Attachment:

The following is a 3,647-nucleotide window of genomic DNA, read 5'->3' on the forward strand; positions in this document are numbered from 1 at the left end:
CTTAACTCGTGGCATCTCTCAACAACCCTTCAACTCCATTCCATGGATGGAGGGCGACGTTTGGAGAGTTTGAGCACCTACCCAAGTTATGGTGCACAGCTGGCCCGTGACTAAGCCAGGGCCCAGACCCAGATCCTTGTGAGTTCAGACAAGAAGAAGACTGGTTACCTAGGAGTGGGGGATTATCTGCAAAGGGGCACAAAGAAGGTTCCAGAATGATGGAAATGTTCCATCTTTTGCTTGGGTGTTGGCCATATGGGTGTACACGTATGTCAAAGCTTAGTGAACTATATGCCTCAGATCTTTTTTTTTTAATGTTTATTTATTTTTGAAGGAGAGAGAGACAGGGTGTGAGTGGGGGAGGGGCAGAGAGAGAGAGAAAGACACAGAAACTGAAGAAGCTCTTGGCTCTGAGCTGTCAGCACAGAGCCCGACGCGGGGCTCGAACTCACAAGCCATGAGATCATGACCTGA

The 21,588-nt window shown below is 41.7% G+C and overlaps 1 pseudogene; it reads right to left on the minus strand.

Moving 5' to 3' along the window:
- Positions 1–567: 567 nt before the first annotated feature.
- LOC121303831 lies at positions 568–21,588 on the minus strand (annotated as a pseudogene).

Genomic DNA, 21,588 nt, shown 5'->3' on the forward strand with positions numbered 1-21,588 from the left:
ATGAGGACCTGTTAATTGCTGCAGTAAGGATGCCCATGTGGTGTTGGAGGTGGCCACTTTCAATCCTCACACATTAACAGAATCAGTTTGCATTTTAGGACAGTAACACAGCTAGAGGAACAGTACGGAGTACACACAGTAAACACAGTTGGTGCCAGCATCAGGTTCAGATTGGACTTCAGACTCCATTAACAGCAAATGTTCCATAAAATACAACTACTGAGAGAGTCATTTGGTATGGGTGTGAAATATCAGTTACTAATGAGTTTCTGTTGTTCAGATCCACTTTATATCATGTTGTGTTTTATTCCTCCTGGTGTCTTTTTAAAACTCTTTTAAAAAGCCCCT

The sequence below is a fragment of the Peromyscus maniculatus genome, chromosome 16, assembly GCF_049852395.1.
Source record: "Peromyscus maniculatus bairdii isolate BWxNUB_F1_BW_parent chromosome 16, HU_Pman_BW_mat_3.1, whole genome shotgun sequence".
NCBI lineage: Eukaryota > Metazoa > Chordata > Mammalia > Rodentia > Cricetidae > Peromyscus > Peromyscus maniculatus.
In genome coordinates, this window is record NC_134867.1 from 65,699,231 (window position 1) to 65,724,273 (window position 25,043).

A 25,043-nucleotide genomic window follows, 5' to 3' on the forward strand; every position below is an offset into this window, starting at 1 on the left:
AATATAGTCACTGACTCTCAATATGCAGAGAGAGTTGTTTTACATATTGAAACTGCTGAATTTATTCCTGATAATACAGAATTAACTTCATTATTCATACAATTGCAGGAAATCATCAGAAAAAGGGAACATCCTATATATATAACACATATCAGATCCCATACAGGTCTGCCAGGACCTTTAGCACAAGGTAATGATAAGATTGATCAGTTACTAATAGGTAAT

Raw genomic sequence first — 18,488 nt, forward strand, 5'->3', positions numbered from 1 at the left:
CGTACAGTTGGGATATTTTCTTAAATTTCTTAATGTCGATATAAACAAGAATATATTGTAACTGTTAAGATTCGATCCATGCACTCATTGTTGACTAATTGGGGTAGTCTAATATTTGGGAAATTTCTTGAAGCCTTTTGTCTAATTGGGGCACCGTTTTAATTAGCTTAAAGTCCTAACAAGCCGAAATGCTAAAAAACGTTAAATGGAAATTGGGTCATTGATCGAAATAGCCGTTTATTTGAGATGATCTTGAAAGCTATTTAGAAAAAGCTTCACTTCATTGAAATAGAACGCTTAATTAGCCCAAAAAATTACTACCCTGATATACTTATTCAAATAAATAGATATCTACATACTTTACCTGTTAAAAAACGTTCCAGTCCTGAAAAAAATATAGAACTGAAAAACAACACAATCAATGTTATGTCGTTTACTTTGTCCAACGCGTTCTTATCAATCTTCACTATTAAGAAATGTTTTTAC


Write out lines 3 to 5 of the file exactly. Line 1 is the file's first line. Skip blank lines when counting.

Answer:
The 21,588-nt window shown below is 41.7% G+C and overlaps 1 pseudogene; it reads right to left on the minus strand.

Moving 5' to 3' along the window:
- Positions 1–567: 567 nt before the first annotated feature.